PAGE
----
Last week, I had a chance to attend the Energy Venture Investment Summit, a joint conference between EnerCom and the Colorado School of Mines.
The purpose of the event was to connect energy-related startups with capital providers, so it was structured as a series of 15 minute pitches, with the audience being primary VC firms and qualified investors. There were two dozen speakers across a range of energy technology domains, from conventional oil & gas to batteries, hydrogen, and materials science. A few takeaways below…
Takeaway #1: So. Many. Ideas.
As career O&G people here at Velocity Insight, we’ve long known that the energy industry is incomprehensibly big. From upstream to downstream, onshore to offshore, petrochem to power, the physical and conceptual footprint of what it takes to give people reliable, cost-effective power is astonishing.
That said, the push towards greener energy marks a massive increase in how many ideas are surfacing. Many of these areas already have dozens of startups clamoring for attention and market share. As one example, Prieto Battery (maker of a unique 3D solid state battery invented here in Colorado) showed a slide with dozens of competitors in the battery tech space, each with different technologies or applications. Every niche in the energy transition space is similarly filled, as a generation of smart engineers and scientists looks to contribute to the Energy Transition. It’s exciting, and overwhelming.
Takeaway #2: So. Much. Capital.
With all these ideas competing to solve problems, there’s going to need to be an absolute ocean of capital to take them far enough to determine winners. Almost every presenter mentioned ongoing Seed/Series rounds of financing (which was of course the point of the conference), with dollar amounts in the mid-seven figures. But as they talked about the capital required to fully validate and scale the tech, it was easy to count up billions of dollars in future funding that could be required by those two dozen companies.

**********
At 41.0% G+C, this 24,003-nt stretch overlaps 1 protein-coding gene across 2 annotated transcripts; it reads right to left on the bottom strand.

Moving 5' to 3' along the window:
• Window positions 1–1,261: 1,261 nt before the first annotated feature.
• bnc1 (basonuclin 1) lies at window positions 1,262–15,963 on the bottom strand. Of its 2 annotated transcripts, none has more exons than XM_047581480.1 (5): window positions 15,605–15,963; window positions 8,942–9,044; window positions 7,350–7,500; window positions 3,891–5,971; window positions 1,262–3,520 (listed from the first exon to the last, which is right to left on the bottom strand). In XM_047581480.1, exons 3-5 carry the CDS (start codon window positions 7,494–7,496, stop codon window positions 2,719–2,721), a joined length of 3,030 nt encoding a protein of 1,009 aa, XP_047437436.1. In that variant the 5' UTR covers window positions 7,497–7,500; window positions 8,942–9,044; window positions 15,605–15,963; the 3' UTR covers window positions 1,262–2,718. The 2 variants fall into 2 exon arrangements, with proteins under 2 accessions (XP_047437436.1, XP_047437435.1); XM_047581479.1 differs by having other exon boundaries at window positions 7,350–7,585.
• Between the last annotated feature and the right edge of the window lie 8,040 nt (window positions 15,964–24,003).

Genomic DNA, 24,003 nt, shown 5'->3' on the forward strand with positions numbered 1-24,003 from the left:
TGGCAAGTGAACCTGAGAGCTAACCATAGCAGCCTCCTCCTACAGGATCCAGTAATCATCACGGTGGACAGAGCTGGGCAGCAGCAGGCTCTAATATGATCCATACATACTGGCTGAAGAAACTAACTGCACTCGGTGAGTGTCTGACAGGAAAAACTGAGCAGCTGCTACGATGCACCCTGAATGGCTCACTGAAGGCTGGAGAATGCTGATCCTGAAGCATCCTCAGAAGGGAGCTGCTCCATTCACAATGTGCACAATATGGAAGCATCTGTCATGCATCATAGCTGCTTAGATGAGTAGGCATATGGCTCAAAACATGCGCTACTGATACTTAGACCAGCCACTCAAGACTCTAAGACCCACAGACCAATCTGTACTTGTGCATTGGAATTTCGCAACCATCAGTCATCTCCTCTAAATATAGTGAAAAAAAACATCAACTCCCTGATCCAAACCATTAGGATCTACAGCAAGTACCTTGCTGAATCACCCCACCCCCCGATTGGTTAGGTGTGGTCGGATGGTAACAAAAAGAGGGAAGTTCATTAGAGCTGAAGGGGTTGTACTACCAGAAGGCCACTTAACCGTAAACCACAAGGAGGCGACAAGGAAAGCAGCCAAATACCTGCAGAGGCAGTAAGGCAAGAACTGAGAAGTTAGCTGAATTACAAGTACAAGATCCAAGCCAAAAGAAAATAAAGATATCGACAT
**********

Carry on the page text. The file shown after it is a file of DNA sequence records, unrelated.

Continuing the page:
It’s not just the dollar amounts that are challenging in this space, but also the risk profiles. It’s exciting to see a lot of interest from VC’s in this space, because many of these startups have risky technology, unclear market focus areas, or even unclear future revenue streams in situations where government incentives may be the primary way to pay for the good or service. The Venture Capital ecosystems seems much better suited to pick winners here than more traditional financing paths.
Takeaway #3: O&G still matters
With EnerCom, Mines, and the Denver/Golden community having deep expertise in O&G, this shouldn’t be a huge surprise, but many of the presenters have at least O&G applications, if not actually focusing on O&G. Use cases like improving remote monitoring (Remote Gauge, Iron-IQ), extending reserves life (ESal, Hydroacoustics), and driving near-term efficiencies (ENGAGE, Aureus) are all ideas that can help speed up the energy transition while promoting reliability and affordability.
There were also a number of industry-agnostic startups with important O&G use cases. Innovators in the materials sciences space like Exum (nondestructive solid material testing) and FLITE (engineered surface property modifications) could be useful in any space with high stresses, corrosion, and other material specs. Sound familiar?
Technology and Capital solving problems
I’m a technology optimist. If you incentivize 10,000 smart young engineers and scientists to do something crazy, I’m a believer that they’ll shock you with success.
Whether it’s building cross-continental railroads, producing from nano-darcy reservoirs, or decarbonizing an energy economy, when you combine the worlds of Technology with Capital providers that incentive them properly, amazing things happen. I’m looking forward to seeing where groups like EnerCom and Mines help these startups go!